The Goff Rocker

When I first saw the Goff Rocker, I knew I’d have to add it to my collection eventually. The model is just so full of character, I love the call back to the classic Goff Rockers miniatures, and the awesome tie-in Christmas song just sealed the deal!

Modelling & Painting

I didn’t make any serious alterations to the model itself, other than giving his bionik eye the LED treatment. To achieve this I used the same technique as for my Eradicator sergeant’s bionic eye, including the 3V red ultra nano SMD chip LED. The metal stage texture is from a very old Games Workshop battlefield accessories sprue that has been languishing in my spares box for years. Originally it was a large square pallet for stacking ammo crates up, but I cut, filed and sanded it down into a circle.

My first “draft” of the base was a 50mm circular base with LED fire pyrotechnic effects on each side. But I decided it dominated the actual miniature too much, and revised it down to 40mm, which is the base size that the model is supplied with. I also swapped out the fire for two stage footlights, one in purple and one in blue. This change took it closer to the light artwork painted on the base of the box art model, and of course following the existing artwork is one of my key design philosphies when using LEDs in miniatures.

The stage footlights were made from small comms speakers, again taken from a battlefield terrain sprue, drilled out, and with more 3V SMD chip LEDs inserted, one in blue and one in white, as I didn’t have any purple LEDs in this size. To finish off the footlights, I filled them with acrylic gel and once it had dried glazed them with blue and purple glazes respectively.

When it came to painting, I followed the “offical” scheme fairly closely. The majority of the colour choices came from the WarhammerTV Citadel Colour masterclass painting tutorial for this model. The only exceptions were the ork skin and the squig hide. I used my own recipe for these to match other recent ork models in my collection, such as the Kommando Kill Team (the skin and hide receipes are in this linked article for anyone interested).

That’s it for this week, I hope you enjoyed this detour into greenskin territory! If you’d like to see more of my orks, search the ‘ork’ category on this site. Also, don’t forget to stream and download the Goff Rocker song and who knows, maybe we can get it to Christmas number one in the UK! As always, thanks very much for reading, and please don’t forget you can also follow my work on social media at TwitterMastodon and Instagram.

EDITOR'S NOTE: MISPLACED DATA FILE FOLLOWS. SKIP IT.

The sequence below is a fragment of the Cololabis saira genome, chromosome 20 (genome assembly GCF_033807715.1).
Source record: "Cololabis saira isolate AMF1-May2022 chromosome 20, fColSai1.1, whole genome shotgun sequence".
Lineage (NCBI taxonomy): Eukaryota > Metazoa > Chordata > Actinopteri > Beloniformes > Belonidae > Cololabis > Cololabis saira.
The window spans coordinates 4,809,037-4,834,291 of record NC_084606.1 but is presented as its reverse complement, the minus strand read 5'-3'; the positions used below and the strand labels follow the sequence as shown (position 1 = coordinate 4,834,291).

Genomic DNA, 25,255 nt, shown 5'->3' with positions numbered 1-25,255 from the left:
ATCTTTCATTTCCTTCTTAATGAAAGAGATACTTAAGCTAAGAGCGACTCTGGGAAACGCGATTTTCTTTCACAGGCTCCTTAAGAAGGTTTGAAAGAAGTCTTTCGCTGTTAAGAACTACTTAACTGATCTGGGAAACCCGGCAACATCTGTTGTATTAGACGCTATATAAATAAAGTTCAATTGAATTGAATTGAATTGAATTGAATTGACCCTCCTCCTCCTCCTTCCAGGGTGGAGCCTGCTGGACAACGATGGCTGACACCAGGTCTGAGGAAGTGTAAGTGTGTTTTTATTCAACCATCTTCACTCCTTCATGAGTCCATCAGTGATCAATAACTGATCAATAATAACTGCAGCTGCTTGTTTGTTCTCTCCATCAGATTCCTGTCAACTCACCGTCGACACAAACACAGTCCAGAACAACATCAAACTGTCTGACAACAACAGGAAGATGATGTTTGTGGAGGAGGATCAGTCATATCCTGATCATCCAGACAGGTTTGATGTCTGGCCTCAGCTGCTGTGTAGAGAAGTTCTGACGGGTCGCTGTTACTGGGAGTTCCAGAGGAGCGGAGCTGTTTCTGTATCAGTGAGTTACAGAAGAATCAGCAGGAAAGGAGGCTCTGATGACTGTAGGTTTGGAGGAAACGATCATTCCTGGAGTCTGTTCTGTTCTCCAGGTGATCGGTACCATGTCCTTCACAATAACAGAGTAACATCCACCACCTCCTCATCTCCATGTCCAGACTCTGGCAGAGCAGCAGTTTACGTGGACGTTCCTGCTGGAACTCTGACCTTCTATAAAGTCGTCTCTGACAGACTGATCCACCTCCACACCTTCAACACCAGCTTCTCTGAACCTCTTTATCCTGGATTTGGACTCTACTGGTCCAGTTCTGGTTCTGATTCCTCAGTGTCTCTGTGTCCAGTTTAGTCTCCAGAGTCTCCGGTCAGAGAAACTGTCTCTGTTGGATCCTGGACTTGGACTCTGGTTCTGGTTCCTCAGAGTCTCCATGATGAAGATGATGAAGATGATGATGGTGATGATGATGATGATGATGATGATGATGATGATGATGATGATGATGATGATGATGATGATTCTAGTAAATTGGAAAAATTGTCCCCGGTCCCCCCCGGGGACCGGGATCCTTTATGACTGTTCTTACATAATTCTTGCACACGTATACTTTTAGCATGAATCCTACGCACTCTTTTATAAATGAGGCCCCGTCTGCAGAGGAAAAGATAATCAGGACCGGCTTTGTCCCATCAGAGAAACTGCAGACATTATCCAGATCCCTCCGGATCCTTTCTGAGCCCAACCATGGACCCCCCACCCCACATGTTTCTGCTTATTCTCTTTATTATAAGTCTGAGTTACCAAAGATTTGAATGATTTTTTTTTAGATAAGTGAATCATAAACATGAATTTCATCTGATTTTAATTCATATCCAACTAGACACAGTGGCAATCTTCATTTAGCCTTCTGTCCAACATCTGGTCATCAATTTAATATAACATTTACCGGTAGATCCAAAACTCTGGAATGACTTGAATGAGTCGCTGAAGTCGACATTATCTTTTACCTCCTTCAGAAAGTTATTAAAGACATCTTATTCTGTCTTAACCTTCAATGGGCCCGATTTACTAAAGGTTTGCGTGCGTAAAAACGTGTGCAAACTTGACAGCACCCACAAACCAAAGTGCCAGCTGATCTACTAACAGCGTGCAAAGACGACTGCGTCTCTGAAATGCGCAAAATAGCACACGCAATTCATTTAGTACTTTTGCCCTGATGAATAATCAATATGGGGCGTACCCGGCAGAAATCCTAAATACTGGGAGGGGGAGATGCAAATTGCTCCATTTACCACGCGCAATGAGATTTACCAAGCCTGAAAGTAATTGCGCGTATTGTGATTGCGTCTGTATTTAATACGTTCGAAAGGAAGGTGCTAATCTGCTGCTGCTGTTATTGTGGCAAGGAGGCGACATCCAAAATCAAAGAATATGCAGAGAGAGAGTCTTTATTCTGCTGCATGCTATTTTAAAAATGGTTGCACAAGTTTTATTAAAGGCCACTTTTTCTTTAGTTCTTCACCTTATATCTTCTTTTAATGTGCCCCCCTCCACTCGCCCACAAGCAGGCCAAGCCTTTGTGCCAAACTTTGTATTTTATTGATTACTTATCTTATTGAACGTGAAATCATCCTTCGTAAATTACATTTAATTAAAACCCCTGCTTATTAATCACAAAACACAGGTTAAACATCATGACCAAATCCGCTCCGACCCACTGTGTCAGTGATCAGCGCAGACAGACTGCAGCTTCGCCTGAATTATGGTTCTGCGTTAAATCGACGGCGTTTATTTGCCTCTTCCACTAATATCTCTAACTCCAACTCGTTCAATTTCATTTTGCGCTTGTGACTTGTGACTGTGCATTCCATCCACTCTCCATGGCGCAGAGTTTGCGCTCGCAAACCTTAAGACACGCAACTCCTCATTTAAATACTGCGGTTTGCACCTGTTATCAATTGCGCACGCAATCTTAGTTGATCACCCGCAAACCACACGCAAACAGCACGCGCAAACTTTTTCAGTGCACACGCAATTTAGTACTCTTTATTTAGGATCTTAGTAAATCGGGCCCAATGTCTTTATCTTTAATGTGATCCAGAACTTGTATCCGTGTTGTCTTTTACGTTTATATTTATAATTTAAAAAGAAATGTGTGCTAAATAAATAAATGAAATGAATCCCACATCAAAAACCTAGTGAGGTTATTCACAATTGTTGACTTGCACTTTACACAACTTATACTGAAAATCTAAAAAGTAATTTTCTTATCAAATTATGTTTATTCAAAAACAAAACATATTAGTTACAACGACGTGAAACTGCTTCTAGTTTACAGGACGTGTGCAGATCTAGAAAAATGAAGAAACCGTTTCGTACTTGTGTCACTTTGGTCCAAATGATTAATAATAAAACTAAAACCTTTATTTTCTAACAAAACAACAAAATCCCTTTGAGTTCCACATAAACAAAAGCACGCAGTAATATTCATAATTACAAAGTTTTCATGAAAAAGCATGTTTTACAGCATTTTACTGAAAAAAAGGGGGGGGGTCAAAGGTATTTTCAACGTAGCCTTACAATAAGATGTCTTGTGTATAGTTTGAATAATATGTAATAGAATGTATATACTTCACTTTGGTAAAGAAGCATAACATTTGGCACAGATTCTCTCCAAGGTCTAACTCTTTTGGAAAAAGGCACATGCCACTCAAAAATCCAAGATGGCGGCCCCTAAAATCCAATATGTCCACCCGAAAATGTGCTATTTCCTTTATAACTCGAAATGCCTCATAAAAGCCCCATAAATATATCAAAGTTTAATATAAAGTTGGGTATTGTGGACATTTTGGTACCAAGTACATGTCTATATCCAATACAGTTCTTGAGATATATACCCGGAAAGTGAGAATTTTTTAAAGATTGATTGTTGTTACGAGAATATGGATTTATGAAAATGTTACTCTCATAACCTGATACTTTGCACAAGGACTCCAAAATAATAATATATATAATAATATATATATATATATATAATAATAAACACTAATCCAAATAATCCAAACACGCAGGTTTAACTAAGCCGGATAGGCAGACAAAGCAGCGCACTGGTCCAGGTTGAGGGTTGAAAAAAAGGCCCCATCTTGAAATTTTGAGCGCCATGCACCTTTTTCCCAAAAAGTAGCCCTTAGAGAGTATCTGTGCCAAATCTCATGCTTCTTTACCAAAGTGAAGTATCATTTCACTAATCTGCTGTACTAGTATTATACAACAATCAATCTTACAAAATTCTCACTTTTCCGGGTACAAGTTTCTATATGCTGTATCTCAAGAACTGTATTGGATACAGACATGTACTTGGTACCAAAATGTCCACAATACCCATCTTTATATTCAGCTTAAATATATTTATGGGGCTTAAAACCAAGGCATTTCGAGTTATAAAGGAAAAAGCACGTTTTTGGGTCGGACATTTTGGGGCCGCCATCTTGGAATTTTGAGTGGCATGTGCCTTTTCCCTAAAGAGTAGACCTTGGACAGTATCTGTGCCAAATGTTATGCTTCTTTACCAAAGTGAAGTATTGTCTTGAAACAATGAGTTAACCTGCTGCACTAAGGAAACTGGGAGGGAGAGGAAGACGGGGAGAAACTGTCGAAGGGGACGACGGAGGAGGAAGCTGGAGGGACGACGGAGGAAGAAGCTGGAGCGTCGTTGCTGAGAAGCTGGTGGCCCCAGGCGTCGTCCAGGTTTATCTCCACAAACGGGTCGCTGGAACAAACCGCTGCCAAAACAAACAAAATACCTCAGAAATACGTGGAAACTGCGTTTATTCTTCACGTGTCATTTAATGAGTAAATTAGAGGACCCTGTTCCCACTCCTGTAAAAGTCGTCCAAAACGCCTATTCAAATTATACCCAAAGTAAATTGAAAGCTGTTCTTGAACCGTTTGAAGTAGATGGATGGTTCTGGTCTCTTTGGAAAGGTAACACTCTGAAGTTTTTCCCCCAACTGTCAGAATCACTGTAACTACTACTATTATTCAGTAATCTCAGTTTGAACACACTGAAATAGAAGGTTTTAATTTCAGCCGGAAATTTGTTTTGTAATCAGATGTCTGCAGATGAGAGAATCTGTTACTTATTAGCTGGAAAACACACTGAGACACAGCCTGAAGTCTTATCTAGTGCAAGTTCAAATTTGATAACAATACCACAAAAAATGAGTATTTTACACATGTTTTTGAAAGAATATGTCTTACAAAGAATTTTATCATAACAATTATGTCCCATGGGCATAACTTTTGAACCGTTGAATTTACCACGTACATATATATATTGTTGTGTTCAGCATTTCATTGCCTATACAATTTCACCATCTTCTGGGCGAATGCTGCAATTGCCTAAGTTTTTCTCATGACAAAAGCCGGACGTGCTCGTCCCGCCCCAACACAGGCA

Zevaboa, Skink Priest

Float like a terradon, sting like a well-crafted simile.

Zevaboa, Skink Priest & Warrior-Poet

This week I’m returning to my long-running Seraphon project with Zevaboa, skink priest & warrior-poet, equipped with a star-stone staff and mystical cloak of feathers.

Painting & Modelling

This is one of those projects that seemed like a good idea at the time! I spotted this model on the shelves in Warhammer World when I was up there for Golden Demon, and bought it on a whim since it’s ‘Direct Only’ and not normally available in stores. Plus I thought it might be a fun model to enter into the Shattered Brush painting contest. Of course it’s no secret that Finecast can be tricky to work with, but I feel like I got there in the end.

The LED staff follows the basic principles of my Simple LED Muzzle Flare Tutorial, with a few minor difference. The LED used is an ‘Ultra Nano’ 3V blue LED from Small Scale Lights, connected in series with its supplied 10Ω resistor. The circuit is powered by a single 3V CR2032 coin cell battery and switch hidden in the base. As you can see from the ‘work in progress’ pictures above, the LED emerges from the neck of the staff, while the wires run through a 1mm hole that I carefully drilled through the shaft of the staff. The wires then pass down through the torso, right leg, and then into the base.